“[The Big 12 is] making some of the right moves, now, that are necessary for the Big 12 to do, and I wish them the best and all of that. So we’ll see where that goes,” Brady Deaton said following a meeting of the Big 12 Board of Directors Monday night.

UPDATED 12:39 p.m. ET: Both the New York Times and CBS Sports.com are confirming the Post‘s report, that West Virginia is the Big 12’s target should Mizzou do the expected and leave.  The former writes that WVU has “applied and are accepted” into the Big 12; the latter reports that an official invitation will be extended to WVU within 24-48 hours after Mizzou notifies the conference of its intent to withdraw.

As for when Mizzou will spit or get off the expansion pot, Deaton said today that a public decision will be forthcoming in “days or possibly a week or two“, although again his words point to the SEC being in his school’s future.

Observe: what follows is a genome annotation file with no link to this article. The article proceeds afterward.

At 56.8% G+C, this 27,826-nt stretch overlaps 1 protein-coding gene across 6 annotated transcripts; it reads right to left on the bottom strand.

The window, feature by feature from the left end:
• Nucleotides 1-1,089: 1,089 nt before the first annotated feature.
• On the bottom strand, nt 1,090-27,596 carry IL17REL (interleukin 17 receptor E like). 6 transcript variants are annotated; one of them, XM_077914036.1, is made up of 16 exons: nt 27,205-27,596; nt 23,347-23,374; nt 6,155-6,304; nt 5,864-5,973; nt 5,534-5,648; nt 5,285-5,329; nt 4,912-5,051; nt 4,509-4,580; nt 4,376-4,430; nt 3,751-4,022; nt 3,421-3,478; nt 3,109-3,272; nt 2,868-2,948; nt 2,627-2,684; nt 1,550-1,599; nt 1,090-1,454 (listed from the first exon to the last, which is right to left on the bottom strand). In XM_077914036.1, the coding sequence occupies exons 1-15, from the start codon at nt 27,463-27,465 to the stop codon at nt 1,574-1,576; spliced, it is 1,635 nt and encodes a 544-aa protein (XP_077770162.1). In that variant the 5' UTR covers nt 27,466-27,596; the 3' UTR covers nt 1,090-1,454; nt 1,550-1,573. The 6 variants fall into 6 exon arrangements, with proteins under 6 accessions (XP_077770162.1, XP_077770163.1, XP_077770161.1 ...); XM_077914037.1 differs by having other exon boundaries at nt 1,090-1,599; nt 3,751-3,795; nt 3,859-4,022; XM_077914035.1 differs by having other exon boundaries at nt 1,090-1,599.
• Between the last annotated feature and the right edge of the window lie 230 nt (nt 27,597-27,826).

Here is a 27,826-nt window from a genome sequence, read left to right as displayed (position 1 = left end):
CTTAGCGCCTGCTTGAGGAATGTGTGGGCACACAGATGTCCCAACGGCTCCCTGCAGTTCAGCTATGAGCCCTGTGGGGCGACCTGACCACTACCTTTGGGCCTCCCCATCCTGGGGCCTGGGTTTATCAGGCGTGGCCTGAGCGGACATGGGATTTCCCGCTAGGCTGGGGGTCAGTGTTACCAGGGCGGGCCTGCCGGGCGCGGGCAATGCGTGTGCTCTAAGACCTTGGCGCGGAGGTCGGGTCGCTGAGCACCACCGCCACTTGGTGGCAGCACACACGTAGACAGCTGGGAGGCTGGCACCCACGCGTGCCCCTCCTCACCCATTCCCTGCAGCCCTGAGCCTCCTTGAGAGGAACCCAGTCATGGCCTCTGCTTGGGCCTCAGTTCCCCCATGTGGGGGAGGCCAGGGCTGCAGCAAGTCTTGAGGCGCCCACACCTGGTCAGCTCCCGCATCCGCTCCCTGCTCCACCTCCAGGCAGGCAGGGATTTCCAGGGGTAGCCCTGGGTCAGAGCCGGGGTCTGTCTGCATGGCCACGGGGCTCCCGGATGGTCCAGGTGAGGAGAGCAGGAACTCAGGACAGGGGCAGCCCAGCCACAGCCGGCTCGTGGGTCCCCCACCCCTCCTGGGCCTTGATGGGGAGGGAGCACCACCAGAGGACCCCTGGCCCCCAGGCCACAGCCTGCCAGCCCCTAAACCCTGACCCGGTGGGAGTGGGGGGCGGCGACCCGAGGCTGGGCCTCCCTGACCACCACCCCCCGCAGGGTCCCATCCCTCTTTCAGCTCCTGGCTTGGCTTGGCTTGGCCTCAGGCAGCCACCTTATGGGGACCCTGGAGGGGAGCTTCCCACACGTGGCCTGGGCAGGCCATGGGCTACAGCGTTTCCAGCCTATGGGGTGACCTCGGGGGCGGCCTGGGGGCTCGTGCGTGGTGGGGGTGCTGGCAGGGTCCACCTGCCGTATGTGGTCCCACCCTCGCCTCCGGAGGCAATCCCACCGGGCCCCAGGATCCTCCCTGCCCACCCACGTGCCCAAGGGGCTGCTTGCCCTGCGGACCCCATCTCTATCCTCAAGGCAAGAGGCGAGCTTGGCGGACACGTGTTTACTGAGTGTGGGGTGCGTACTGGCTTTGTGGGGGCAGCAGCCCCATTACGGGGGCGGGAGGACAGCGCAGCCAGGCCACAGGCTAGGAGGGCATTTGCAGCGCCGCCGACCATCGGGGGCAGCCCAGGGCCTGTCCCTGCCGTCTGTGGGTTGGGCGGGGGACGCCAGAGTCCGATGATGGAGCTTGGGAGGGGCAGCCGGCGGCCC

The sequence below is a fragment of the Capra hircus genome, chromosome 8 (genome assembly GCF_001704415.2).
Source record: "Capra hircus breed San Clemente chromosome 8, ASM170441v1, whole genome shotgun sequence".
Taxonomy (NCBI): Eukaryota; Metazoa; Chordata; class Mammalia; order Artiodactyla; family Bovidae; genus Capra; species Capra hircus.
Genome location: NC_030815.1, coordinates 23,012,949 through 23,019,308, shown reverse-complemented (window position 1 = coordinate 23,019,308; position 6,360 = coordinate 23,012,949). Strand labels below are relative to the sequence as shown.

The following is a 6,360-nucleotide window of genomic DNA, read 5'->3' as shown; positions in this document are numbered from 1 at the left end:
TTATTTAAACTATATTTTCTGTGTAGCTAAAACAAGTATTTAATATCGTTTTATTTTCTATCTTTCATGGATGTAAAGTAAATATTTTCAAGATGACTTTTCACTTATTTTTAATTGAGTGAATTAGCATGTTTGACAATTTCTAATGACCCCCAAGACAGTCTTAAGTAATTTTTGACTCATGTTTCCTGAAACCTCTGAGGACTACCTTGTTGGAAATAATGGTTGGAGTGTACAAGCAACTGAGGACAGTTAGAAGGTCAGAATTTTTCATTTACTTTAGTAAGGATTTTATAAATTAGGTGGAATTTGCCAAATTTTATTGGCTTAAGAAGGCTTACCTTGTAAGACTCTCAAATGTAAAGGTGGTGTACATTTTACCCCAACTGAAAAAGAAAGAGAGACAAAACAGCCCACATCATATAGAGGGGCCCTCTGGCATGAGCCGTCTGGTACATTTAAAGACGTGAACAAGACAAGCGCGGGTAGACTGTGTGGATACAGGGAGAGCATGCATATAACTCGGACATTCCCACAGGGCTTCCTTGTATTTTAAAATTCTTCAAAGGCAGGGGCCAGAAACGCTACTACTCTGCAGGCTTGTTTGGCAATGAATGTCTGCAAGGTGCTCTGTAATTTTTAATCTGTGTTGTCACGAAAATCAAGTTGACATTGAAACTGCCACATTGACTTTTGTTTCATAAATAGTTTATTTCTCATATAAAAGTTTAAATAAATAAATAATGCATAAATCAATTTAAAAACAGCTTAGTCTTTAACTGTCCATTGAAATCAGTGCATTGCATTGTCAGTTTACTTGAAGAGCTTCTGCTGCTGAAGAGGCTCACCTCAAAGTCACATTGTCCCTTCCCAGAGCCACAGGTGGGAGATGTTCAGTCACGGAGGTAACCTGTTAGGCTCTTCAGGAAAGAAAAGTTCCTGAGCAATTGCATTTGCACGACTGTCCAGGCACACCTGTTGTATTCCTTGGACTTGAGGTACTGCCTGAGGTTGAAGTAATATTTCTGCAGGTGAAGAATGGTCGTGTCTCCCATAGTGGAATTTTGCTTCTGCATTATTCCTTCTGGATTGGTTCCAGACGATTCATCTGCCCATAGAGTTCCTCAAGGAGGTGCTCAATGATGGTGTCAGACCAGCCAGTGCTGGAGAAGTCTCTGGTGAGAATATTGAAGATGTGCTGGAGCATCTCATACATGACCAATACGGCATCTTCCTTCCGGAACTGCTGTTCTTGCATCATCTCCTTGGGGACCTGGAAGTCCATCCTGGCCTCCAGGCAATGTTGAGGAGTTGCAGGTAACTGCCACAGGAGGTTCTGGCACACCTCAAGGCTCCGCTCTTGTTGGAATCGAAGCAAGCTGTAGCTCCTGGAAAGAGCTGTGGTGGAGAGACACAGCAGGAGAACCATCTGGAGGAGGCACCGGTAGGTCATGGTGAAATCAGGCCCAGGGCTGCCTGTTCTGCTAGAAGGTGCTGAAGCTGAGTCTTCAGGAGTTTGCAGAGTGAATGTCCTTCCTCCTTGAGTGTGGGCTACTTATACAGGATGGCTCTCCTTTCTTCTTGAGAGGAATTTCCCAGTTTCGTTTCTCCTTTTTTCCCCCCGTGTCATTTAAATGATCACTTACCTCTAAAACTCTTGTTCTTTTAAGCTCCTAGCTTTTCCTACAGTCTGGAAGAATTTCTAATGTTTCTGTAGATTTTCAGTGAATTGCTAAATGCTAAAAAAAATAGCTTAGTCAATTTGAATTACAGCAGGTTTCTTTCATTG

“We’ve reached firmness in where we are headed,” Deaton said, “where we want to analyze and focus our attention.”

BYU wearing special patch in honor of LaVell Edwards

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BYU got the summer media day fun started on Friday with their football media day. BYU tends to pull out all the stops on its media day with coach and player interviews, alumni returning, and a handful of announcements about the future of the program. In addition to news about their relationship with ESPN, BYU also announced the football team will be sporting a patch this season in honor of the late LaVell Edwards.